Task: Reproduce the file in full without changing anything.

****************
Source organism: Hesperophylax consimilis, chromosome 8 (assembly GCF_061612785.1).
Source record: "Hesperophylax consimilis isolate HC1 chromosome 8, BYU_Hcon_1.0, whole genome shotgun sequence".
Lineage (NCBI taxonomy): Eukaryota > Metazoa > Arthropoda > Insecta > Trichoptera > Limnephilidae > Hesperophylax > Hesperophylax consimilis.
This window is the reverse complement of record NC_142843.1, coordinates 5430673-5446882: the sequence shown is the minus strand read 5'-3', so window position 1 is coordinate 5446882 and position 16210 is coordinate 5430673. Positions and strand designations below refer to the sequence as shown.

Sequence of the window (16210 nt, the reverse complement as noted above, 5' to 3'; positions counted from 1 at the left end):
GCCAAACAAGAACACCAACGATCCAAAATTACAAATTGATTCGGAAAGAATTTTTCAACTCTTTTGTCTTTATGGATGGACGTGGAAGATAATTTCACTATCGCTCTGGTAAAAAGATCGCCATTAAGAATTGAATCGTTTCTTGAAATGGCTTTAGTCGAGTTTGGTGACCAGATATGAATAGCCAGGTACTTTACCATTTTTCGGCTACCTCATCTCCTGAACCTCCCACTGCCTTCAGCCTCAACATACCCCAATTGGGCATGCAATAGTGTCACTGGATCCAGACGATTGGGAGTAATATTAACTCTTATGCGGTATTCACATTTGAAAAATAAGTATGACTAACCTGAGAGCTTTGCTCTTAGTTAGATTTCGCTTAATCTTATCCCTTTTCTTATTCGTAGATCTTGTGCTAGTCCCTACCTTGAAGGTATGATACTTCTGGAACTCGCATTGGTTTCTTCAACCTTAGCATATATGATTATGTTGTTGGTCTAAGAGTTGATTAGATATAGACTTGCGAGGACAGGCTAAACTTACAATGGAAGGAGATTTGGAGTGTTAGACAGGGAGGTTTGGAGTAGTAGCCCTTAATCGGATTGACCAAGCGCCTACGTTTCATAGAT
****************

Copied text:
Source organism: Hesperophylax consimilis, chromosome 8 (assembly GCF_061612785.1).
Source record: "Hesperophylax consimilis isolate HC1 chromosome 8, BYU_Hcon_1.0, whole genome shotgun sequence".
Lineage (NCBI taxonomy): Eukaryota > Metazoa > Arthropoda > Insecta > Trichoptera > Limnephilidae > Hesperophylax > Hesperophylax consimilis.
This window is the reverse complement of record NC_142843.1, coordinates 5430673-5446882: the sequence shown is the minus strand read 5'-3', so window position 1 is coordinate 5446882 and position 16210 is coordinate 5430673. Positions and strand designations below refer to the sequence as shown.

Sequence of the window (16210 nt, the reverse complement as noted above, 5' to 3'; positions counted from 1 at the left end):
GCCAAACAAGAACACCAACGATCCAAAATTACAAATTGATTCGGAAAGAATTTTTCAACTCTTTTGTCTTTATGGATGGACGTGGAAGATAATTTCACTATCGCTCTGGTAAAAAGATCGCCATTAAGAATTGAATCGTTTCTTGAAATGGCTTTAGTCGAGTTTGGTGACCAGATATGAATAGCCAGGTACTTTACCATTTTTCGGCTACCTCATCTCCTGAACCTCCCACTGCCTTCAGCCTCAACATACCCCAATTGGGCATGCAATAGTGTCACTGGATCCAGACGATTGGGAGTAATATTAACTCTTATGCGGTATTCACATTTGAAAAATAAGTATGACTAACCTGAGAGCTTTGCTCTTAGTTAGATTTCGCTTAATCTTATCCCTTTTCTTATTCGTAGATCTTGTGCTAGTCCCTACCTTGAAGGTATGATACTTCTGGAACTCGCATTGGTTTCTTCAACCTTAGCATATATGATTATGTTGTTGGTCTAAGAGTTGATTAGATATAGACTTGCGAGGACAGGCTAAACTTACAATGGAAGGAGATTTGGAGTGTTAGACAGGGAGGTTTGGAGTAGTAGCCCTTAATCGGATTGACCAAGCGCCTACGTTTCATAGAT